A New Multicenter Survey of Neurologic Deficits After Spinal Deformity Surgery: Are New Models of Intraoperative Neurophysiologic Monitoring Less Accurate?

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Abstract

Abstract of Reviewed Article

Rates of New Neurological Deficit Associated With Spine Surgery Based on 108,419 Procedures: A Report of the Scoliosis Research Society Morbidity and Mortality Committee

Abstract of Reviewed Article

Hamilton DK, Smith JS, et al.

Abstract of Reviewed Article

Spine 2011;36:1218–1228

Abstract of Reviewed Article

DOI: 1210.1097/BRS.1210b1013e3181ec1215fd1219.

Abstract of Reviewed Article

Study Design: Retrospective review of a prospectively collected, multicentered database.

Abstract of Reviewed Article

Objective: To assess rates of new neurological deficit (NND) associated with spine surgery.

Abstract of Reviewed Article

Summary of Background Data: NND is a potential complication of spine surgery, but previously reported rates are often limited by small sample size and single-surgeon experiences.

Abstract of Reviewed Article

Methods: The Scoliosis Research Society morbidity and mortality database was queried for spinal surgery cases complicated by NND from 2004–2007, including nerve root deficit (NRD), cauda equina deficit (CED), and spinal cord deficit (SCD). Use of neuromonitoring was assessed. Recovery was stratified as complete, partial, or none. Rates of NND were stratified based on diagnosis, age (pediatric <21; adult ≥21), and surgical parameters.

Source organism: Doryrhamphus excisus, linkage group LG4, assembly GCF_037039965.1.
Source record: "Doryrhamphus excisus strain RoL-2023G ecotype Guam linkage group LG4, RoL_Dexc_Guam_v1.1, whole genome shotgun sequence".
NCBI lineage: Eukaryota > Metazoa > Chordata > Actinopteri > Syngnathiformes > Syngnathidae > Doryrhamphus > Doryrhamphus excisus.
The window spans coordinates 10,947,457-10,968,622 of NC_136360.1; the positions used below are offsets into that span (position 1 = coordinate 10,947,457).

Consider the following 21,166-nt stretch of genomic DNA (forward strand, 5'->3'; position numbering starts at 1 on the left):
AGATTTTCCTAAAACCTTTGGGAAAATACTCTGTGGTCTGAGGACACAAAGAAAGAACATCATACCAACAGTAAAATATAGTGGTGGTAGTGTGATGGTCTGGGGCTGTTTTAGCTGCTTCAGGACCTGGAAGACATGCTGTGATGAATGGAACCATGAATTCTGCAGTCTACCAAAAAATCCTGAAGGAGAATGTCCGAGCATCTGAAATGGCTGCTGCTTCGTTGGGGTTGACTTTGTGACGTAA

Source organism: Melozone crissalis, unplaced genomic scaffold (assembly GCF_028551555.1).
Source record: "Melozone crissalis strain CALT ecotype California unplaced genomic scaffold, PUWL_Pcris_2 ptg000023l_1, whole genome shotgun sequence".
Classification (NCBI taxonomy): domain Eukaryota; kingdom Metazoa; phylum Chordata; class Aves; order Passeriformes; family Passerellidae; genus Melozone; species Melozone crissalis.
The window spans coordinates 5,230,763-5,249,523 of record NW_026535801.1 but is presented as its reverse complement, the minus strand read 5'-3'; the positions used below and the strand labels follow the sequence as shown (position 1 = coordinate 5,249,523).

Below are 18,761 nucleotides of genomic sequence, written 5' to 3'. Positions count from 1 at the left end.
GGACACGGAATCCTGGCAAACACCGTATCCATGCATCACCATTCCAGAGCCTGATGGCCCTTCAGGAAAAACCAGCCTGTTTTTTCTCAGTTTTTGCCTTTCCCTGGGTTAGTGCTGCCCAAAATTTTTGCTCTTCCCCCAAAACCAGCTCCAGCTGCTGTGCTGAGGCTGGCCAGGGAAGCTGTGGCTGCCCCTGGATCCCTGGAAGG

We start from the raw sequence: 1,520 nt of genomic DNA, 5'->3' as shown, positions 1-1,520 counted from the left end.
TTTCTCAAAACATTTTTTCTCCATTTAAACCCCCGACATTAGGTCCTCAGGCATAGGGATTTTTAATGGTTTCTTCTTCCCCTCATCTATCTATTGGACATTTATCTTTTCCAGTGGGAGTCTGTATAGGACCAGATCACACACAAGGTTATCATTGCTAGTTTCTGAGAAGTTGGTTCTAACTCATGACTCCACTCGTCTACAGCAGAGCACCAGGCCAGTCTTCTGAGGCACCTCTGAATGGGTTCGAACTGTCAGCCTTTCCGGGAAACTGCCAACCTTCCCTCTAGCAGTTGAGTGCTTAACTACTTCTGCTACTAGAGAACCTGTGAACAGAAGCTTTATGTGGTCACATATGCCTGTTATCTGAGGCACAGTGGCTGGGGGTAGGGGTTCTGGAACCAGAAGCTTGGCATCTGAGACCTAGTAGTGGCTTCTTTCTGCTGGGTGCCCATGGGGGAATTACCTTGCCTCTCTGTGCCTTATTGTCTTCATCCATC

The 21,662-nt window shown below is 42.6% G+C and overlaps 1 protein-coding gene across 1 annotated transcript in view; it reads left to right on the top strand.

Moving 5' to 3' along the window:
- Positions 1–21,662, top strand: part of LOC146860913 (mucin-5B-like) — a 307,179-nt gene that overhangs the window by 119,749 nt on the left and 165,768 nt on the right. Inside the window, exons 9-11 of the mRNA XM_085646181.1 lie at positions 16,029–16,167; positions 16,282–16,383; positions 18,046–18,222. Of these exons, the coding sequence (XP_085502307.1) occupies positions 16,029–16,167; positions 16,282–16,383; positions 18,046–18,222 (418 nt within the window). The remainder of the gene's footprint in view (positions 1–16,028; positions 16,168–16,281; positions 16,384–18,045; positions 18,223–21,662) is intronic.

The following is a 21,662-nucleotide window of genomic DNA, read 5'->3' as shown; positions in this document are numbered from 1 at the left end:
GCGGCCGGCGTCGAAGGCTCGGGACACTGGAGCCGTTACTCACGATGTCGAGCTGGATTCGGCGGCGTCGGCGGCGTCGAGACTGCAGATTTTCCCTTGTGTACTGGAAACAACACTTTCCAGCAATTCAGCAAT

Abstract of Reviewed Article

Results: Of 108,419 cases reported, NND was documented for 1,064 (1.0%), including 662 NRD, 74 CED, and 293 SCD (deficit not specified for 35 cases). Rates of NND were calculated based on diagnosis. Revision cases had a 41% higher rate of NND (1.25%), compared with primary cases (0.89%; P < 0.001). Pediatric cases had a 59% higher rate of NND (1.32%%) compared with adult cases (0.83%; P < 0.001). The rate of NND for cases with implants was more than twice that for cases without implants (1.15% versus 0.52%, P < 0.001). Neuromonitoring was used for 65% of cases, and for cases with new NRD, CED, and SCD, changes in neuromonitoring were reported in 11%, 8%, and 40%, respectively. The respective percentages of no recovery, partial and complete recovery for NRD were 4.7%, 46.8% and 47.1%; for CED were 9.6%, 45.2% and 45.2%; and for SCD were 10.6%, 43% and 45.7%, respectively.

Abstract of Reviewed Article

Conclusion: Our data demonstrate that, even among skilled spinal deformity surgeons, new neurological deficits are inherent potential complications of spine surgery. These data provide general benchmark rates for NND with spine surgery as a basis for patient counseling and for ongoing efforts to improve safety of care.

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